Barra de Navidad

Got up late this morning, again.  Lolled about on the patio, playing Words with Friends, then I make a quick breakfast of tocino de pavo y juevos.

Barra de Navidad as seen from Grand Bay.

The four of us then drove toward Barra de Navidad, a seacoast town of about 4500.  As we neared the town, we veered off and drove down winding roads to Isla Navidad, where there is a huge and lavish resort, Grand Bay.  We stopped and had coffee in the hotel restaurant, sitting on a terrace overlooking the water and the village of barra de Navidad, a short ferry ride away.  We had a car though, so after marveling at the opulence and speculating whether the funds to build the massive resort and its huge golf course on what must be well over 1000 acres may have come from illicit activities, we drove back down the winding roads and to the highway and on into the village.

This is the off-season, so there are few tourists on the narrow cobblestone streets.  We arrived before 10:30.  We parked on a dusty street just a few blocks from the usually tourist-laden waterfront, where in-season there would be dozens of street vendors selling trinkets, hats, fresh oysters in the shell, fruits, and any number of other treasures.  Today, though, there were only a few.

My wife and I walked out onto the jetty that juts into the ocean, taking in the views and the salt air, while my brother and his wife relaxed on a bench by the waterfront.  During the walk from the car to the jetty, the few vendors who were out and about offered us their goods.  A very gregarious man and his colleague who run ferries and fishing tours tried to persuade us that today was perfect for a run the the Grand Bay resort or some dorado fishing; had we been staying overnight in the village, I might have been more inclined to do a bit of fishing, but today we declined.

As we walked back on the jetty toward a stretch of tiny restaurants and markets, we were approached by a woman selling hats.  Earlier, I had rejected the idea of wearing a hat, but the strong sun and rapidly rising temperatures convinced me otherwise.  I bought a wide-brimmed hat with lots of ventilation for 130 Mexican pesos, about $11.  It was a wise buy. Actually, my brother bought it; I agreed to buy lunch in return.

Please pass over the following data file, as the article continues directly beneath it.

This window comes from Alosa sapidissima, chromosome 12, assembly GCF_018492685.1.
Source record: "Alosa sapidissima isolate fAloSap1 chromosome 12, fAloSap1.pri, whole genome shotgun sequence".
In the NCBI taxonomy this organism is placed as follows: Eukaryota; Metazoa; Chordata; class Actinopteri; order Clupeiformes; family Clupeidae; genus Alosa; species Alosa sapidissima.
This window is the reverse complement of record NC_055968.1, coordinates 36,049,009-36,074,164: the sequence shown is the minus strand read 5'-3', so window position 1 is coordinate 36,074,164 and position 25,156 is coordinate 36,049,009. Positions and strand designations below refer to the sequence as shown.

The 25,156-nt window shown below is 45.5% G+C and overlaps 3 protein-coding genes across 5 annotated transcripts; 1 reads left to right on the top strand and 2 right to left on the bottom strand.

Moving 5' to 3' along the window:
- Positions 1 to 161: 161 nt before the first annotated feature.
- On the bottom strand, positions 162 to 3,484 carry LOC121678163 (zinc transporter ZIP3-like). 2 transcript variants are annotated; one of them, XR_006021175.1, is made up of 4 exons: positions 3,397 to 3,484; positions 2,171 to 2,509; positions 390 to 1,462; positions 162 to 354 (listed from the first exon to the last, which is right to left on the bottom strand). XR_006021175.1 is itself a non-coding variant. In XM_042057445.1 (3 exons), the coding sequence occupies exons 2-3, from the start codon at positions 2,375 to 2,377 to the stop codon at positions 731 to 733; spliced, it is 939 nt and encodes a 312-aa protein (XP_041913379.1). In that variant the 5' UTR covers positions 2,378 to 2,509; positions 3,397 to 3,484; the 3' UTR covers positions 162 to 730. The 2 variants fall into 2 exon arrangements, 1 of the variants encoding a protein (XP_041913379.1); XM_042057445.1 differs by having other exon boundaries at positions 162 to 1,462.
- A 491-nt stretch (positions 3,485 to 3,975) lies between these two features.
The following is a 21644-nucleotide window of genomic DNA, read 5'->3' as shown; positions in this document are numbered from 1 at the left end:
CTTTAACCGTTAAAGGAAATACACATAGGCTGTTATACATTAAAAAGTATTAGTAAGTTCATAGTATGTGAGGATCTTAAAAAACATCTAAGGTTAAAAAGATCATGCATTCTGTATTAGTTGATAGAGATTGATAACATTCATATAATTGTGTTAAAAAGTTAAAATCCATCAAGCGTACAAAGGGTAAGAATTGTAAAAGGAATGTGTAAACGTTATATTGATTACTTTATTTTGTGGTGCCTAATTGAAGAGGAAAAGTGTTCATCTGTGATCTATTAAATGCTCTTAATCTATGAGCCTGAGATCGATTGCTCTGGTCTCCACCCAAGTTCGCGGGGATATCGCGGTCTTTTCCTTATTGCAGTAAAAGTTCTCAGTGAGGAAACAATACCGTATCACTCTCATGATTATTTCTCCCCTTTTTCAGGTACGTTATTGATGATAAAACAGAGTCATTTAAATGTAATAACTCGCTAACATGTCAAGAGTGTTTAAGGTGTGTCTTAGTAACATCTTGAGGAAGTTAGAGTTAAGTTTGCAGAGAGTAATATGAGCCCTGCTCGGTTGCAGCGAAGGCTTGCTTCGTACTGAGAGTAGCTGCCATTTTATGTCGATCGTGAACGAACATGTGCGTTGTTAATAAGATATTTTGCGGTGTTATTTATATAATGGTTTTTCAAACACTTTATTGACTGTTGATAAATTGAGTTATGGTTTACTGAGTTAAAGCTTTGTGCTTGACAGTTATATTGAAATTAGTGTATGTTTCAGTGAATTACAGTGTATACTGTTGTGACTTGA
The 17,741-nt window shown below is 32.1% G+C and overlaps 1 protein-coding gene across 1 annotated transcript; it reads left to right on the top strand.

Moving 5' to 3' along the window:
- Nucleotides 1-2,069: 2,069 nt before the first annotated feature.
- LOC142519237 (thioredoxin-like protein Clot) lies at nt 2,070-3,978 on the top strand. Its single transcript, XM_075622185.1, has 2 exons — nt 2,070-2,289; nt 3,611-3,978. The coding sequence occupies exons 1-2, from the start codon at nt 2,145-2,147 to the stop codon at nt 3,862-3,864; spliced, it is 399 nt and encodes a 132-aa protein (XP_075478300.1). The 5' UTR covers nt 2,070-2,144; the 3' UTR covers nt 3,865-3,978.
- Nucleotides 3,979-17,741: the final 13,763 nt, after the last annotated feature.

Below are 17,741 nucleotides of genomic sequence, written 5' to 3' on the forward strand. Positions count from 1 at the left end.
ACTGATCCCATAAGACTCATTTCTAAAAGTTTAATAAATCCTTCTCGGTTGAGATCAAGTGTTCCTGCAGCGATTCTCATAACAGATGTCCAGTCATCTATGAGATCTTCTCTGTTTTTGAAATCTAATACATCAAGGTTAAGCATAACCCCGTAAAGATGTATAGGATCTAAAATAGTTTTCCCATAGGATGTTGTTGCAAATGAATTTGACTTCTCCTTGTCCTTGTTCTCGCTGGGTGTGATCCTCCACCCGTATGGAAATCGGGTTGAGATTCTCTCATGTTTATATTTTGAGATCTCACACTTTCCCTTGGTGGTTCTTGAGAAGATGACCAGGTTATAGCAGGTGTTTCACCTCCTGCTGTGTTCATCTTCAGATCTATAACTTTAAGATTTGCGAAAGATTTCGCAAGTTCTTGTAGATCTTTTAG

After wondering a bit more, we stopped in a little restaurant with a nice open deck overlooking the water.  Umbrellas offered some protection, but my new hat saved my head from being scorched by the sun.

Lunch started with guacamole, totopos with various salsas, and Pacifico beer for my brother and me, while the women opted for limonadas.  I chose tacos de pescado, while the others dined on various other small-meal dishes.  The place was almost empty except for four guys who appeared to be in the midst of a photo shoot on the deck. They were taking pictures of a fancy red umbrella drink against the backdrop of waves and water.  I thought I heard one of them speaking Portuguese but my brother thought he heard them speaking French.  We speculated about what they were up to, but did not ask.

After an easy drive back to Manzanillo, I alone opted not ta take a nap, deciding, instead, to memorialize today’s experiences.

Later, I will add photos to this post…maybe in an hour, maybe in a week.

About John Swinburn

"Love not what you are but what you may become."― Miguel de Cervantes
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2 Responses to Barra de Navidad

  1. We will be here only a few more days…should be longer!

  2. robin andrea says:

    Sounds like a lovely stroll through a beautiful town along the Mexico shoreline. How long will you be in Mexico?

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